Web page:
The "exception" happens when you are arrested, the Supreme Court has held the person and the area squarely around that individual can be searched, that also includes containers in the person's control.

Hence, juxtaposition of technology and the challenge to our privacy and liberty rights......the "cell phone extraction device".  What a "cell phone extraction device" is easily explained in an article named:  "The gadgets police use to snarf cell phone data"

I asked in my data requests whether or not the law agencies had this new tech tool. These devices can be hooked to smartphones/iphones, ie and retrieve phone numbers, text messages, call history, photos, calendars, and documents, etc,.  Many of the urban law enforcement agencies have either one or up to three of these type of devices. These tech tools are inexpensive ranging from $5000 to $20,000.  One of the biggest providers of these type of devices is a company called Cellebrite.

So who is to make sure that our liberty and privacy rights are not being violated or compromised?  The Legislature, the Courts, or you.  I would suggest you.  Start asking your local Sheriff and Police Chief about their policies and whether or not they use a search warrant when they use this "extraction device" and when they use the "exception".

Saturday, February 1, 2014

Caucuses, Education Minn, the Gov and privacy

I went to my first precinct caucuses in 1972 under the umbrella of the "Peace Coalition" represented by a white dove.  I still remember the bumper sticker. The main purpose of the group was to stop our involvement in Vietnam.  Even though "vietnamization" was in swing with US ground troops down from their high in 1969, there was still our heavy use of air power and a fair amount of troops still in Southeast Asia.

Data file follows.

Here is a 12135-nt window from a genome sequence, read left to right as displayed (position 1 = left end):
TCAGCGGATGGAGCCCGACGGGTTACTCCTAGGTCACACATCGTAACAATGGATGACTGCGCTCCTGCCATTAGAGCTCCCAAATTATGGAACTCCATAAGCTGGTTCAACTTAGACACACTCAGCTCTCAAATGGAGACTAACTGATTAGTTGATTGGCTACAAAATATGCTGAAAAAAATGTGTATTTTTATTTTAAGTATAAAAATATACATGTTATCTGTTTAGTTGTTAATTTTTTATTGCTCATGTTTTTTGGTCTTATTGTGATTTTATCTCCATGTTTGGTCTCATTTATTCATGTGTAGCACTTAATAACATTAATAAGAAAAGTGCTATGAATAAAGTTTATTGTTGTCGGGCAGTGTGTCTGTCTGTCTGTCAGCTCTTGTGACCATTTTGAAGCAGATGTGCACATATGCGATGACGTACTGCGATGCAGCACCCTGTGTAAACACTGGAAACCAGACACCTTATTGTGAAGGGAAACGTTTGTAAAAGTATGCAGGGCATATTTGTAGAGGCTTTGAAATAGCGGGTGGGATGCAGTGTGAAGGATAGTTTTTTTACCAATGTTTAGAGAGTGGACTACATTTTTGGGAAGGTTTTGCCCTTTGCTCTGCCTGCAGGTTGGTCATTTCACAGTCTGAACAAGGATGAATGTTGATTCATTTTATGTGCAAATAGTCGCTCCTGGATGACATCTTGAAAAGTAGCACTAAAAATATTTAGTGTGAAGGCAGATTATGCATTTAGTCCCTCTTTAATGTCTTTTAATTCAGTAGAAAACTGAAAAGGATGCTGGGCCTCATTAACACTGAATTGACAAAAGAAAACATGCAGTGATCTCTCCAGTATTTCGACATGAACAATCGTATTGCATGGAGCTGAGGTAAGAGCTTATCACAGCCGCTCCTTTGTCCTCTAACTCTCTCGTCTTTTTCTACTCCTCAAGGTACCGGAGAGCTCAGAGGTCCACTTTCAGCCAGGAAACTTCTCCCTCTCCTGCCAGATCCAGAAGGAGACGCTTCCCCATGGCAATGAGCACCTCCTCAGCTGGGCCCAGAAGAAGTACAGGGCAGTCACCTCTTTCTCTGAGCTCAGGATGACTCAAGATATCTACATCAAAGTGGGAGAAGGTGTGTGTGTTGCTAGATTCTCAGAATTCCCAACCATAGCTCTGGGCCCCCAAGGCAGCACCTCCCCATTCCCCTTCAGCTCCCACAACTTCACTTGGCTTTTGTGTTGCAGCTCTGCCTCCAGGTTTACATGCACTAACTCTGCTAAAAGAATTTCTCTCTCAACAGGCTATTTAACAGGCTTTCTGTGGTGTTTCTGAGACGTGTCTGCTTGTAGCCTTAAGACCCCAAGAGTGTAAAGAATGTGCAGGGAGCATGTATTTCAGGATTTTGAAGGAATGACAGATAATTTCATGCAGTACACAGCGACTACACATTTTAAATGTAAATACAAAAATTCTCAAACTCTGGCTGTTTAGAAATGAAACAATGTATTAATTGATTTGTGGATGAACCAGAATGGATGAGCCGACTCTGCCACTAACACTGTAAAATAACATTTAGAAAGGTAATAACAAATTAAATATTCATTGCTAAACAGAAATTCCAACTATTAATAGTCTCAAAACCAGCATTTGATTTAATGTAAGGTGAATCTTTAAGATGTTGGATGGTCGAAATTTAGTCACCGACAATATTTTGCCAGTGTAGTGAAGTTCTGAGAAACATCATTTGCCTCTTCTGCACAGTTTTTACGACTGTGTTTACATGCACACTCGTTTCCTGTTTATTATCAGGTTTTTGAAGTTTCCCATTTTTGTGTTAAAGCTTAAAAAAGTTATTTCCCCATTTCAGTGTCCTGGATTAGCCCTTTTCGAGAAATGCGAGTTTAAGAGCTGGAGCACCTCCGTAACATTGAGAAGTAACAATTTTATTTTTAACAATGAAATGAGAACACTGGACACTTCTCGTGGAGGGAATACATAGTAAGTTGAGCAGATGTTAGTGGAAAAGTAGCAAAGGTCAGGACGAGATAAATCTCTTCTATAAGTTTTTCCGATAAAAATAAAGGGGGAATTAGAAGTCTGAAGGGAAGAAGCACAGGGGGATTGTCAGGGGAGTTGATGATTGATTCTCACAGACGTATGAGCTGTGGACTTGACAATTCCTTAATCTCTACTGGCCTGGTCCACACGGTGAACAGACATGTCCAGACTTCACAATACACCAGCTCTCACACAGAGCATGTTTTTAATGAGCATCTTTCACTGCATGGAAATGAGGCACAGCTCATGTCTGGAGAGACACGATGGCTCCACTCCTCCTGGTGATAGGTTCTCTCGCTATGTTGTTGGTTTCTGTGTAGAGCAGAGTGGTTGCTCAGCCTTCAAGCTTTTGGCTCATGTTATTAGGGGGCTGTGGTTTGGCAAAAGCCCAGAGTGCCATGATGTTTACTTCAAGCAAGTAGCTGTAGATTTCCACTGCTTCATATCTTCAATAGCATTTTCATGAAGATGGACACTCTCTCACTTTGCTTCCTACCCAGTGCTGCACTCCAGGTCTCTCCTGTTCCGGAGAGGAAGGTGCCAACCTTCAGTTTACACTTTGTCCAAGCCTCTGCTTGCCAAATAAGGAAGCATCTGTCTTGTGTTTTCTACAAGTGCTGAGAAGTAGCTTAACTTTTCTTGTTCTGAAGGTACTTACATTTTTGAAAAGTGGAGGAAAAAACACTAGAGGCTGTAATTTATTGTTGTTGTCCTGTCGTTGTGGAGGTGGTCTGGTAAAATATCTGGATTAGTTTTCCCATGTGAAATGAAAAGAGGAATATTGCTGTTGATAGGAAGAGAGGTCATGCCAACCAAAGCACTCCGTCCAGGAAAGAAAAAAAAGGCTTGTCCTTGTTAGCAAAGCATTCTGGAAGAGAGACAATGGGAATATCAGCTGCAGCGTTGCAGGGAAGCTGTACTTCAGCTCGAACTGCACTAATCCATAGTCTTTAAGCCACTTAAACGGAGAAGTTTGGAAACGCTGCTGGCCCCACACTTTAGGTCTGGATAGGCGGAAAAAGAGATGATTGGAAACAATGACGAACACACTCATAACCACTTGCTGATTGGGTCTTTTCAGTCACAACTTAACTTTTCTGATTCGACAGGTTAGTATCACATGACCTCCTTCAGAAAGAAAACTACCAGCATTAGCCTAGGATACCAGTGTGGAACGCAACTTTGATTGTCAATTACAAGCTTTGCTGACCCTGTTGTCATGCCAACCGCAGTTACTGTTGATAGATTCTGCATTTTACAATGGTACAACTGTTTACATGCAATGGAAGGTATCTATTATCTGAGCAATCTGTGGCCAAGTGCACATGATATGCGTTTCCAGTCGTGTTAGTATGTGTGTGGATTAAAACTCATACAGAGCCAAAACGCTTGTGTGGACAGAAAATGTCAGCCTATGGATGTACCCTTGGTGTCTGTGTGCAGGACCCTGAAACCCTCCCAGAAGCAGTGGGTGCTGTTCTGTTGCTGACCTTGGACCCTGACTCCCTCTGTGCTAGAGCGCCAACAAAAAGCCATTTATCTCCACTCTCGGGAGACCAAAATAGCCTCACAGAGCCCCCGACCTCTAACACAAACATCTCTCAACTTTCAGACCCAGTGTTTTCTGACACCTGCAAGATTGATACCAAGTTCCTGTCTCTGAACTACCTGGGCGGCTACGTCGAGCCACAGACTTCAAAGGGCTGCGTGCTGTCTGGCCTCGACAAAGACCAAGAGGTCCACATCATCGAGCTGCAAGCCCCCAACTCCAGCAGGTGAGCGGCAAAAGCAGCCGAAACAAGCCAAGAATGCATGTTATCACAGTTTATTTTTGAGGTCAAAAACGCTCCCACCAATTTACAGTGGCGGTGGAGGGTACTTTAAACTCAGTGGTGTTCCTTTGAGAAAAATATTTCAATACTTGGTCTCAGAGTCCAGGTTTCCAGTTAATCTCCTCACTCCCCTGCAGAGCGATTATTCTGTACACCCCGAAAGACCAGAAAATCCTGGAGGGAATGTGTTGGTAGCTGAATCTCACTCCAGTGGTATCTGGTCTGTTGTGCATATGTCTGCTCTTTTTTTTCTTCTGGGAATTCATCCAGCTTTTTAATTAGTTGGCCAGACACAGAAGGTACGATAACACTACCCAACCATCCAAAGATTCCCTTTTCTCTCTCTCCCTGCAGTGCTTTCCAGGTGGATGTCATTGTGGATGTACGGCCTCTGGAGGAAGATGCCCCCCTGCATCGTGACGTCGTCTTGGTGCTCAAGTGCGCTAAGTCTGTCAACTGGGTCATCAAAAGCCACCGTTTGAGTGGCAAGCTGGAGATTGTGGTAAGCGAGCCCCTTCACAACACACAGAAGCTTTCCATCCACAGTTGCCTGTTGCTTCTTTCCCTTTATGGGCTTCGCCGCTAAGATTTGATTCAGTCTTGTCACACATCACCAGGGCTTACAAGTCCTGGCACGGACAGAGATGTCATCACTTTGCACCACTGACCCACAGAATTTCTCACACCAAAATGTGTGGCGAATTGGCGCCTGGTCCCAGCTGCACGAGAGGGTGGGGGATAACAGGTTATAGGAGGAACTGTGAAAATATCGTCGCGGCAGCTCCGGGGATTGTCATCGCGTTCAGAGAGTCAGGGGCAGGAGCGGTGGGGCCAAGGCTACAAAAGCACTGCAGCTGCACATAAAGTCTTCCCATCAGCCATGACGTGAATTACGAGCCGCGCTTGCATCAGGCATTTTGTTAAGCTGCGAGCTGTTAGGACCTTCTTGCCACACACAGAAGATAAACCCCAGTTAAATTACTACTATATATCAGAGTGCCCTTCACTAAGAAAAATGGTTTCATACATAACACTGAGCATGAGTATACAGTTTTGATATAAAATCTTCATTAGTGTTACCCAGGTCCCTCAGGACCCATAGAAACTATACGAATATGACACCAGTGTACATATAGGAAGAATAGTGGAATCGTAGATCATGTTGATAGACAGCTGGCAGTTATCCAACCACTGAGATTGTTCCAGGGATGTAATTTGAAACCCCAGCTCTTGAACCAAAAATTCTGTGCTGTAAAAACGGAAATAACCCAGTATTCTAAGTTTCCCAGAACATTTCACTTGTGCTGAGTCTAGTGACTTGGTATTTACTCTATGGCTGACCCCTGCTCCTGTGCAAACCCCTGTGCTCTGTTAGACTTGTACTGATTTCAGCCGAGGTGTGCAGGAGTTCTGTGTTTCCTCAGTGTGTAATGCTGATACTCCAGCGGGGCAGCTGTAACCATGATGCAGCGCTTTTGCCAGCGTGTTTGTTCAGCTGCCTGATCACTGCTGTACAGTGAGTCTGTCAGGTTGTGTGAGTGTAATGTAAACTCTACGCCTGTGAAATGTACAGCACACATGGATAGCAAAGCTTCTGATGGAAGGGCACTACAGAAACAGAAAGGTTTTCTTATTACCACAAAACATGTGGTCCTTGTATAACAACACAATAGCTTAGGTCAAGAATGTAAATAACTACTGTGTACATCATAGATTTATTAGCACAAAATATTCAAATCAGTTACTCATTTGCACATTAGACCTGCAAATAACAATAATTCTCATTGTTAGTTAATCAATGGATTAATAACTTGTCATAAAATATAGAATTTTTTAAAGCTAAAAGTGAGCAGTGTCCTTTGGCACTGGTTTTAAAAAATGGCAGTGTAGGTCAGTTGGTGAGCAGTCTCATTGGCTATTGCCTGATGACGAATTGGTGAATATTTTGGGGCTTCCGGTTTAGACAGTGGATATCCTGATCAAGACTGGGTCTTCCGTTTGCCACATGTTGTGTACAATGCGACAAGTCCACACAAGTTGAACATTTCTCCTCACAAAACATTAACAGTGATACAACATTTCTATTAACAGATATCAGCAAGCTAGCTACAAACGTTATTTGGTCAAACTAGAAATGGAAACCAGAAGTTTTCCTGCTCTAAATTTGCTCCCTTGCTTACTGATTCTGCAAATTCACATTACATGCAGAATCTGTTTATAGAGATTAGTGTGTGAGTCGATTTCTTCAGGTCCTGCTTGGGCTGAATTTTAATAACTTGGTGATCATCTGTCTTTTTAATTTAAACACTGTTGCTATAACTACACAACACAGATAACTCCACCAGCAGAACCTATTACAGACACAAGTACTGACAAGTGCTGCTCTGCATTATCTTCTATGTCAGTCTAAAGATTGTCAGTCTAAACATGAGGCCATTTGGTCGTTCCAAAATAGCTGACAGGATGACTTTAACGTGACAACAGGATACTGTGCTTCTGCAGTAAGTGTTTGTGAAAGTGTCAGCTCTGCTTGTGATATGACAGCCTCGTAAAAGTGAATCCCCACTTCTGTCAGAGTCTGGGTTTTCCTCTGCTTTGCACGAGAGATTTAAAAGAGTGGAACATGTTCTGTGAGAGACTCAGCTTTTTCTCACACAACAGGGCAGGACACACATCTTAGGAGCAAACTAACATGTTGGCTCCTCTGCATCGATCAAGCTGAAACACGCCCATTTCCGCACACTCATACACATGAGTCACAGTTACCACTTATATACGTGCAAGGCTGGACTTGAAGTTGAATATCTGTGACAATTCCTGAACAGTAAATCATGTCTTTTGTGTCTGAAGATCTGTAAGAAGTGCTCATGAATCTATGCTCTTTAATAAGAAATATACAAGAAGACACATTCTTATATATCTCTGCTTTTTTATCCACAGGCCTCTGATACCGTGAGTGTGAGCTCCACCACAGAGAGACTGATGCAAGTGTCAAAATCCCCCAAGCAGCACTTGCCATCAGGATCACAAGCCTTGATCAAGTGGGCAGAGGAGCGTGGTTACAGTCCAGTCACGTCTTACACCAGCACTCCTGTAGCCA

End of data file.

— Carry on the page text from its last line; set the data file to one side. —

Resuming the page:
Ever since then I have gone on to many state and district conventions.  I encourage "all" people to attend the caucuses of their choice.  It is fun and you can make a difference, particularly on those issue resolutions.

With encouragement by many elected officials and organizations for young people to attend the events next Tuesday night, I ran across an announcement that surprised me.

It was an announcement by Education Minnesota to motivate social studies teachers to encourage young people to attend the precinct caucuses of their choice.  There is nothing wrong with that.  Civic education and involvement should always be emboldened.  But what caught my attention was the involvement of Governor Mark Dayton in what is described as the, "Student Caucus Turnout Challenge".  The crux of the challenge is to have Governor Dayton attend the social studies class that has the most students attend the caucuses and there will be a drawing for one classroom if there is a tie.

But when the activity sinks in to me, several insights come into plain view.  One, it appears the challenge is primarily only for public schools, granted there could be some Education Minnesota members in non-public schools, but may not be as many as in public schools.  I do not think there is less interest to attend caucuses between public and non-public schools.  Secondly, the office of Governor is being used to foster civic involvement which is great, but seems primarily to public schools, why not others?

I have been a big promoter of civic education and involvement for decades from instructing students in Washington DC to talking with young people at the State Capitol in a non-partisan way to all people.  Did Education Minnesota take a broader approach to be inclusive rather than be exclusive?  If not, why not?

By the way, when the poll is taken the next day per the Education Minnesota flyer as to who went to their precinct caucuses it should be done in a way to respect the freedom of association, it is an important element of privacy and liberty.
Student Caucus Turnout Challenge
Student Caucus Turnout Challenge